LUMS is proud to announce that it is the first university in South Asia ranked in the Sustainability Tracking, Assessment & Rating System™ (STARS) as a part of its international pilot programme. A STAR is a self-assessment tool used by universities to monitor and evaluate sustainable practices on campus. In the context of the STARS system, ‘sustainability’ is defined to include ‘its social, economic, and environmental dimensions. This inclusive definition encompasses human and ecological health, social justice, secure livelihoods, and a better world for all generations.’
A STAR has helped LUMS improve its sustainability practices and set goals for the future, bringing together various members of the university. Administrative staff from nearly every department provided information. Faculty also contributed by completing a survey to identify sustainability in curriculum and research, and students weighed in by providing information on things like the approximate number of community service hours provided by students each year.
Additionally, STARS has made LUMS a part of a global community that allows schools to benchmark against one another, follow best practices, and share ideas as to how to improve their efforts. LUMS joined STARS in April 2012 as a participant in its international pilot programme. After completing the report, LUMS is listed alongside 248 STARS Rated Institutions, including top schools like Columbia University, Princeton, McGill, Stanford, and Yale. The total number of registered STARS participants consists of 319 US institutions, 32 Canadian institutions, and 44 international institutions.
As a member of the STARS International Pilot, our scores are not made public; however, LUMS faired very well overall. LUMS STARS report, published on the STARS website, showcases the many ways in which LUMS is succeeding in terms of sustainable practices on campus – as well as areas in which we need to improve.
Support for this project came from Google, which provided an evaluation of LUMS Technology for People Initiative, as well as from WWF-Pakistan, which provided an evaluation of the green belts (roads converted to green pathways) on campus and the green outdoor furniture scattered across the LUMS campus. This furniture is not only green in color, but also ‘green’ in the environmental sense because it is made from recycled material, a ‘green plastic wood’ that ‘is composed of a unique blend of recycled polethylene plastic, such as shopping bags and other plastic scrap.’ The furniture is produced by Green Earth Recycling, a Pakistan-based company, and generously donated by the Babar Ali Foundation.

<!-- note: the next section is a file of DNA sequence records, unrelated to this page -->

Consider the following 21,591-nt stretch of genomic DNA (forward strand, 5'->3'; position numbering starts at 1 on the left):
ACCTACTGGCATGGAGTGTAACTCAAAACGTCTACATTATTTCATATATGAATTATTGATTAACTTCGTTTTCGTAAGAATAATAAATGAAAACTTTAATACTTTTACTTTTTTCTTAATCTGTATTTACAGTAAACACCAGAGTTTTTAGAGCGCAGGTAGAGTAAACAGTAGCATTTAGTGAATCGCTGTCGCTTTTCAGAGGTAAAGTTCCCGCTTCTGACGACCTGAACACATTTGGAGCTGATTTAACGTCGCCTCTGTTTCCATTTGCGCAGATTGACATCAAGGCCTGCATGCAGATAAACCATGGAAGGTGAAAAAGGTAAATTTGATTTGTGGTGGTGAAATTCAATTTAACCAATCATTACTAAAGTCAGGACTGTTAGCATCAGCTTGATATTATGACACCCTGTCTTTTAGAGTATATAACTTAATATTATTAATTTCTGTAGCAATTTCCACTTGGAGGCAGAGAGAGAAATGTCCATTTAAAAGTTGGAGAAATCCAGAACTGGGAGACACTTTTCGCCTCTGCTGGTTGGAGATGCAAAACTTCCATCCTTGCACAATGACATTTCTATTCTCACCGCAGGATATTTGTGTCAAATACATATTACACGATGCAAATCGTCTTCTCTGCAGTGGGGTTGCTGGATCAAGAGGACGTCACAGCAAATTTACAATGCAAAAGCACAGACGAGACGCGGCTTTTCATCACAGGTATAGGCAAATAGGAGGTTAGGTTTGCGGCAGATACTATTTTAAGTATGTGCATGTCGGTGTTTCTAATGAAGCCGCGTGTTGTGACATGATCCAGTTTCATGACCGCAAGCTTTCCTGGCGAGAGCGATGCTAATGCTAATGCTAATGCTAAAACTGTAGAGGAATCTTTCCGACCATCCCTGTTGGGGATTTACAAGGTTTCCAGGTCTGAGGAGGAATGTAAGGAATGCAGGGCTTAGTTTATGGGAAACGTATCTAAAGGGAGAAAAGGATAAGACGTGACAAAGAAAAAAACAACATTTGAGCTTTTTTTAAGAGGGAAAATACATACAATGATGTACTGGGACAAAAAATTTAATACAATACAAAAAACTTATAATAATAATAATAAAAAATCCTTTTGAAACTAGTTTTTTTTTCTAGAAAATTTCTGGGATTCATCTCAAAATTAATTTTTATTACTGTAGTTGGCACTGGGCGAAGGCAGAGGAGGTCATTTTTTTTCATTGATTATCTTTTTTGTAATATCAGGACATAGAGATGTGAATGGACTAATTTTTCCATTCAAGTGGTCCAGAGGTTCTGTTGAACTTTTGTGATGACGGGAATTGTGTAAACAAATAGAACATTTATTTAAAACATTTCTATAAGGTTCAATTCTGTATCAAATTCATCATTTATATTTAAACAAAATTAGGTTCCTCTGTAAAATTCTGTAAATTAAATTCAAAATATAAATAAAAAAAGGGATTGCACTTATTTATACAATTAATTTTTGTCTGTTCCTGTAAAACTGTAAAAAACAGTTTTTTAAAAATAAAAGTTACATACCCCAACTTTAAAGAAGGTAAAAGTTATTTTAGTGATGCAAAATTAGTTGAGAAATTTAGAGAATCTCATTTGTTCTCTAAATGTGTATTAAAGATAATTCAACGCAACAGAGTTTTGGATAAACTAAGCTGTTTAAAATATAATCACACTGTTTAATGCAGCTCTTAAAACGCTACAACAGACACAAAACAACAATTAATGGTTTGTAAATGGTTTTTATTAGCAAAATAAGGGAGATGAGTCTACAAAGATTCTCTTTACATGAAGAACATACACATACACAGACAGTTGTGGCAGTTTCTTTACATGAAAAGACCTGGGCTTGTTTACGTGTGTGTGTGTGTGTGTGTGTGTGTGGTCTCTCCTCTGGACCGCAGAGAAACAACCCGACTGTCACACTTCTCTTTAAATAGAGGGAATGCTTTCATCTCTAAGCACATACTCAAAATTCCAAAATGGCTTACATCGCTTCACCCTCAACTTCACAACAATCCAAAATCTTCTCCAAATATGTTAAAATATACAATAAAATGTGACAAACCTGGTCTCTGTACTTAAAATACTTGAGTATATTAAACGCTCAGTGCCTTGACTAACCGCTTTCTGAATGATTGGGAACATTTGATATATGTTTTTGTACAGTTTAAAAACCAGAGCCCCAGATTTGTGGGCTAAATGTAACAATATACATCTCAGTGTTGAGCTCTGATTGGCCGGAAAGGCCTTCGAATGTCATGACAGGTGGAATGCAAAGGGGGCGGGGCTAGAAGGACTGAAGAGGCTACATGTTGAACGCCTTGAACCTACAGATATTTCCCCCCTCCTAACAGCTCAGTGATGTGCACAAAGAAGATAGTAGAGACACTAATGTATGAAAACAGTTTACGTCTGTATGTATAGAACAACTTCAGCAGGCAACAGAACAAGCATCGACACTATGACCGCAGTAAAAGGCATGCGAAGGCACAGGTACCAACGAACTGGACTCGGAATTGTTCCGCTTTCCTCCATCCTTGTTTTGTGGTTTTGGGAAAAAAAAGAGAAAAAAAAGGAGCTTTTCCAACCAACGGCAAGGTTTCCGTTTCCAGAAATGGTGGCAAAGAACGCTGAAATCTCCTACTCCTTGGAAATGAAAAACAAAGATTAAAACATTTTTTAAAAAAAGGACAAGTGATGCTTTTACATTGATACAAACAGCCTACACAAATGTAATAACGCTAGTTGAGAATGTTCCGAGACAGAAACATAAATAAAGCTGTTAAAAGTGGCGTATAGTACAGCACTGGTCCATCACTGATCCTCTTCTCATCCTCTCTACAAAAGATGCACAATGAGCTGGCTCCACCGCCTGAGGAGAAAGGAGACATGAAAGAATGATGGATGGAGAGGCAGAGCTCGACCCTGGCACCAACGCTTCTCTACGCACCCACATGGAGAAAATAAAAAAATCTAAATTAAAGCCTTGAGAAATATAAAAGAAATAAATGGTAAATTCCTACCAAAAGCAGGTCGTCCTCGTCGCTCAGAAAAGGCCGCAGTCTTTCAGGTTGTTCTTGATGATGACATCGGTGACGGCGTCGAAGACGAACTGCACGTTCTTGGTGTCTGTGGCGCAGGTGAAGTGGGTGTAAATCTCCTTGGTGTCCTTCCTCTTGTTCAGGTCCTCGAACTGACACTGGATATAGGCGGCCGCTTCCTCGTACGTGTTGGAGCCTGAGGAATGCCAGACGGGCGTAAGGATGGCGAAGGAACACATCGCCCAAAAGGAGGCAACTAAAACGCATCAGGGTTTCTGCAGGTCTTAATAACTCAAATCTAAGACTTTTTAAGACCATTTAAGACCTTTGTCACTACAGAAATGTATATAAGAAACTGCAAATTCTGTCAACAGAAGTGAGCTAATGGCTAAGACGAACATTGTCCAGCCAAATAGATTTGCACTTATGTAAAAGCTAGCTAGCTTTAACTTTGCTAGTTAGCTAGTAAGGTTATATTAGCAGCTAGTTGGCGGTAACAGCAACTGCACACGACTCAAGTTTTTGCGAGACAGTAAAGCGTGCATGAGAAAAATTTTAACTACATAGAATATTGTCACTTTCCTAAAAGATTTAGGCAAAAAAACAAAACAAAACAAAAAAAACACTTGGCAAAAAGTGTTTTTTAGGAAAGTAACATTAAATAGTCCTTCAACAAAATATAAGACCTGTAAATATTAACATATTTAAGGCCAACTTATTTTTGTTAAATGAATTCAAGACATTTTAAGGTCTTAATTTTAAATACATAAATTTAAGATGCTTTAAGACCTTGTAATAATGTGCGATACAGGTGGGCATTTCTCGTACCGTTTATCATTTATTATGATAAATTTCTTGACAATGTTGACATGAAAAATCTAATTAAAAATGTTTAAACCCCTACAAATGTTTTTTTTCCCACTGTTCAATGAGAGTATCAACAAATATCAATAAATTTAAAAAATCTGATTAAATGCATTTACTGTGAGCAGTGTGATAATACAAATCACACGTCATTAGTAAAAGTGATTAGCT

The driving force behind the competition of STARS was SarSubz LUMS, a continual expression of the university’s commitment to bettering the environment, demonstrated by reaching STARS Reporter status and other new efforts, such as launching the Graduation Pledge Alliance (GPA)’s Graduation Pledge of Social and Environmental Responsibility for this year’s batch of graduating seniors, the campus Save Energy Campaign, and the installation of a high-capacity solar panel system on the rooftop of the Gad and Brigit Rausing Library.
To learn more about environmental efforts at LUMS, be sure to visit the website for the campus ‘green’ initiative SarSubz LUMS and write [email protected] with input and ideas.